Do not forget to put clocks back an hour tonight

TICK TOCK: Clocks go BACK this weekend - and why it could be for the last time in Spain

The clocks are going back this weekend, here's everything you need to know

British Summer Time (BST) will end in the early hours of Sunday, October 28, 2018.

This year, the clocks go back on Sunday, October 28 at 2am.

Between 1916 and the Second World War, the clocks were put forward by one hour in the United Kingdom in spring.

While most people's phones, tablets and laptops automatically update, some people have had a bit of confusion with their activity trackers - some are showing the time as it was before the clocks went back, leaving some people in a bit of panic if they're heading for work.

If you always forget whether clocks go forwards or backwards, just remember the popular saying: 'Spring forward, fall back'.

When do the clocks go forward again?

Daylight Saving Time was finally introduced after the war to save fuel.

"Time change is not that recent", says Pascal Paul from Kronos watches.

It will then change back to British Summer Time.

This saw clocks being pushed forwards an hour at the start of spring, and inevitably backwards in the Autumn.

William Willett is the great-great-grandfather of Coldplay's Chris Martin, who have a song called "Clocks".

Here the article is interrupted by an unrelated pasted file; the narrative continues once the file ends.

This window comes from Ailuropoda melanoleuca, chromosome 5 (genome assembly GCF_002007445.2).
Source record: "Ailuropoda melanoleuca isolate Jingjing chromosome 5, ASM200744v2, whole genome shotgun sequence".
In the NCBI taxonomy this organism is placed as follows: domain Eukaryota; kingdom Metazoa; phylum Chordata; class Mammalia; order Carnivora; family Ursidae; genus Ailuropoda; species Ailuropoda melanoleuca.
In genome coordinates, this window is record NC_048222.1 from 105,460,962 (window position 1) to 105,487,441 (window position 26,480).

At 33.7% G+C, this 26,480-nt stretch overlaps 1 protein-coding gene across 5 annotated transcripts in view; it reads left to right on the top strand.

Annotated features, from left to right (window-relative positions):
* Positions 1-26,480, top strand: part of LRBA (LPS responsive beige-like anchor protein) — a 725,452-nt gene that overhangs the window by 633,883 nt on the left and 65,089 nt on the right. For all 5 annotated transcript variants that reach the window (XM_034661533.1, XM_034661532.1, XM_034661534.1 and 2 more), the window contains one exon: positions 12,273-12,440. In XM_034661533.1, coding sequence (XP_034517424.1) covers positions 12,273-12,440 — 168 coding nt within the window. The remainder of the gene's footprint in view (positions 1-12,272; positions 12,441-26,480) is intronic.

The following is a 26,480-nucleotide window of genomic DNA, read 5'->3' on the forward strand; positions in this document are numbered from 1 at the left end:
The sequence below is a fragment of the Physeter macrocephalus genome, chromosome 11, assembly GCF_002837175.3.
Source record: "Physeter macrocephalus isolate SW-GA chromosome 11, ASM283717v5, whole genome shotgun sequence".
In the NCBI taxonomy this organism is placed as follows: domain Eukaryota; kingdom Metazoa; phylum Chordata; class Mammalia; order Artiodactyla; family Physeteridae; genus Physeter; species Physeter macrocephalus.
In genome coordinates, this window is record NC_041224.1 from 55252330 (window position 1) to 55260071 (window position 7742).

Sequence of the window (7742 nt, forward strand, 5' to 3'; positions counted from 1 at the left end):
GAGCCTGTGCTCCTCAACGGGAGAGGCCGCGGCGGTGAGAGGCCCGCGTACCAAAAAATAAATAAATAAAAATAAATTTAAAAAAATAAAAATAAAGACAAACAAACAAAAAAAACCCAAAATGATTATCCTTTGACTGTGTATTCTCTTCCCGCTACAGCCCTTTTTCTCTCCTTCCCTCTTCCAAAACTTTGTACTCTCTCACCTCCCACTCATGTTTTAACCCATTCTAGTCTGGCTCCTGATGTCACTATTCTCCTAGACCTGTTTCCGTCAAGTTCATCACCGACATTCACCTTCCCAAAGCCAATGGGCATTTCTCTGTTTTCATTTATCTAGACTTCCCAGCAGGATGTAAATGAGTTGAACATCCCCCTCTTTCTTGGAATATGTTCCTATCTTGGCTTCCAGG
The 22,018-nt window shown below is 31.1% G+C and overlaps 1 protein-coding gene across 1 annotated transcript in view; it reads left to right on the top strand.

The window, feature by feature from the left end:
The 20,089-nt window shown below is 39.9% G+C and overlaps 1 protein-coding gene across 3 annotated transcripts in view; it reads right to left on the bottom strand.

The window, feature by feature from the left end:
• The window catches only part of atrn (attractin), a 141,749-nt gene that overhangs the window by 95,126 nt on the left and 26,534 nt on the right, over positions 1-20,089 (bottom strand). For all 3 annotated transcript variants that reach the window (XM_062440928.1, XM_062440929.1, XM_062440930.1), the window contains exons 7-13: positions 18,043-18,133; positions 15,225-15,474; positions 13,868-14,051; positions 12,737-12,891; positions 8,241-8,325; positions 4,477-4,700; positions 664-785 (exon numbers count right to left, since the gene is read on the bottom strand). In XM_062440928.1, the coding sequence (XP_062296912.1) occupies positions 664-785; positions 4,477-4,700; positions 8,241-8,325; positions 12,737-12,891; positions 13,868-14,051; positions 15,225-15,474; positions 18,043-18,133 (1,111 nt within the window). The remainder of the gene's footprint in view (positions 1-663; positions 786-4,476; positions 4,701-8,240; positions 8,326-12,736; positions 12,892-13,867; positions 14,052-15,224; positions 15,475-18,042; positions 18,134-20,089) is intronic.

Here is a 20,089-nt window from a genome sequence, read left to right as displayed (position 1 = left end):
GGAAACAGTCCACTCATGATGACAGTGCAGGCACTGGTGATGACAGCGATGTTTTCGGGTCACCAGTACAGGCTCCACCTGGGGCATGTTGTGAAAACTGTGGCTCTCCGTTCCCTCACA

That's right, we've hit that confusing point in the year when the clocks have gone back. While the United Kingdom has always had daylight savings time since it was first introduced, it came into widespread use across the world during the 1970s because of the energy crisis.

In Britain, changing the clock began in 1916 when the Government passed the Summer Time Act the same year.

Under current proposals, March 2019 will be final mandatory change, though a final optional change could still take place in October. Belgium, Denmark, France, Italy, Luxembourg, Netherlands, Norway, Portugal, Sweden, Turkey, and Tasmania also immediately followed suit.

Angela Merkel 'to abandon key CDU party role'
Voters back scrapping blasphemy offence from Ireland's constitution